The Affordable Care Act (ACA) established numerous opportunities for states to improve their healthcare payment and delivery systems, allowing for a fundamental transition from rewarding volume to value. As states leverage grant opportunities such as the State Innovation Model (SIM) initiative, many are diving into multi-payer payment reforms to enhance quality of care, increase positive outcomes, and lower costs. NASHP’s Achieving Payment Reform to Improve Integration and Quality of Care project, supported by Kaiser Permanente, is disseminating innovative and promising payment transformation efforts implemented by state leaders.
At NASHP’s 2014 Annual Conference, state officials from Iowa, Tennessee, and Washington presented on a panel titled “A Fresh Crop of State Payment Reform Innovations.” All three states received SIM Round 1 Design awards to assist in reform planning and have applied for Round 2 SIM Test awards. Each state has a distinct political context and health care environment that shapes their transformation models. In their determination to achieve multi-payer payment reform, though, all representatives relayed the necessity of ardent ambition and dreaming big to realize change.
“We don’t get to sit on the periphery and be passive. The state has a responsibility to move the market towards value-based purchasing. This is an adventure, and we’re just getting ready,” saidNathan Johnson of Washington State. Washington is beginning to implement its Accountable Communities of Health (ACH) program, which creates entities similar to Accountable Care Organizations (ACOs). Although ACHs are ultimately responsible for their attributed population’s health and well-being, ACHs do not bear financial risk. ACHs are regionally governed entities that include diverse cross-sector membership from medical, behavioral health, public health, social, and educational services as well as consumer organizations, local government, and risk-bearing entities. The ACH structure is based on the premise that health and health care are local and that no one sector alone can improve the health of a population. Washington awarded several counties ACH planning grants and will announce two pilot sites in November 2014.
In contrast to Washington, Iowa is partnering with the state’s dominant commercial insurer to implement ACOs that will ultimately bear full risk. In the first phase, ACOs participate in both shared savings and losses. However, the first phase excludes accountability for specific long-term care and behavioral health service costs. “[ACOs] will be responsible for the people, but not all the expenditures, yet. We will ask the ACOs to create relationships at the community level to understand the complexities of care coordination and needs of behavioral health and long-term care clients,” Marni Bussell of Iowa explained. Once the ACOs have matured, these services will be phased into their budgets in 2017 and 2018.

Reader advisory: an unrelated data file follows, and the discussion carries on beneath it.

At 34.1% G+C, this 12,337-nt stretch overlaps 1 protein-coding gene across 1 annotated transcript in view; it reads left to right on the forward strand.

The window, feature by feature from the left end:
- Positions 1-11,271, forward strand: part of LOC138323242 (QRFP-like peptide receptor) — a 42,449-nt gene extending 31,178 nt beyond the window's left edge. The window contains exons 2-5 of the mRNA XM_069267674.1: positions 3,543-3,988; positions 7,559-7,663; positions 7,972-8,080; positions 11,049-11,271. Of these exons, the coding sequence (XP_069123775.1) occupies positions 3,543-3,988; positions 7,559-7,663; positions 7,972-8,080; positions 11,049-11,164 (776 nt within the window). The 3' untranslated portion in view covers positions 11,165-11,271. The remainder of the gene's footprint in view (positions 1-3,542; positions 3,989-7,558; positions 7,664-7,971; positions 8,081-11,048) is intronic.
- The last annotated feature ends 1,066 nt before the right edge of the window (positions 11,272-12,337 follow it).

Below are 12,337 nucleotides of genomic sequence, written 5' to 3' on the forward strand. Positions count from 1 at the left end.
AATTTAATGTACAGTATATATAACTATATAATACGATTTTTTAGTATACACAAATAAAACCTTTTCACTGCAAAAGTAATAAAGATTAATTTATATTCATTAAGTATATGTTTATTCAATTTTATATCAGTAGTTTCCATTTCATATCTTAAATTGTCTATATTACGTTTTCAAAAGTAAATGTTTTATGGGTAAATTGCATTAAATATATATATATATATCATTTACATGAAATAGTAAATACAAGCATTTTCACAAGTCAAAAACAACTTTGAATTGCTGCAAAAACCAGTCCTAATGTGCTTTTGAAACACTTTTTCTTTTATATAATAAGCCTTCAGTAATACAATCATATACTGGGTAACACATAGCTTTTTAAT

Tennessee is tackling reform through the development of a model focusing on episodes of care, which only a handful of states are currently testing. The episode model assigns one Principal Accountable Provider to be fully accountable for all parameters of a patient’s care in a given episode, such as a hip replacement or acute asthma. This strategy incentivizes the accountable provider to better coordinate patient care with hospitals, behavioral health specialists, rehabilitation facilities, and others involved in a patient’s care team.
Given states’ ambitious transformation plans, collaboration with multiple stakeholders is critical. “Alignment is a seven-way street,” said Brooks Daverman of Tennessee. Panelists emphasized that given varying healthcare landscapes within and across states, the definition of alignment is not static.
- Tennessee is partnering with four commercial payers in the state as well as collaborating with local initiatives, provider systems, and Medicare.
- In Iowa, stakeholders are working to align quality measures across payers, create a standardized reporting infrastructure, and define accountability for costs.
- With an extremely competitive commercial and Medicaid marketplace, Washington is leveraging its own state purchasing power and interagency partnerships to act as the “first mover” in transformation efforts.
Before the close of NASHP’s conference session, panelists imparted their wisdom to states that are just beginning health system transformation efforts:
- Engage stakeholders, (e.g., payers, providers, consumers) early and often
- Identify and articulate common priorities
- Develop measureable goals
- Create concept papers that can be widely shared
- Use consistent messaging
- Force tough conversations early
- When problems arise, do not resort to the lowest common denominator
- Go big: Challenge yourself and your state to see what you can achieve
States across the nation are demonstrating that the time is ripe to effect change. There are more funding and technical assistance opportunities available now to improve states’ health care systems than ever before in history. The road ahead is an adventure with inevitable bumps along the way. But these states, and many others, are trailblazers on a path to achieve multi-payer payment reform. As Brooks Daverman said, “Don’t be afraid to disrupt something. Innovation always does.”
Share your state’s efforts to transform payment and delivery systems in a comment below or on our multi-sector payment reform discussion page.
This blog post was written with support from Kaiser Permanente Community Benefit.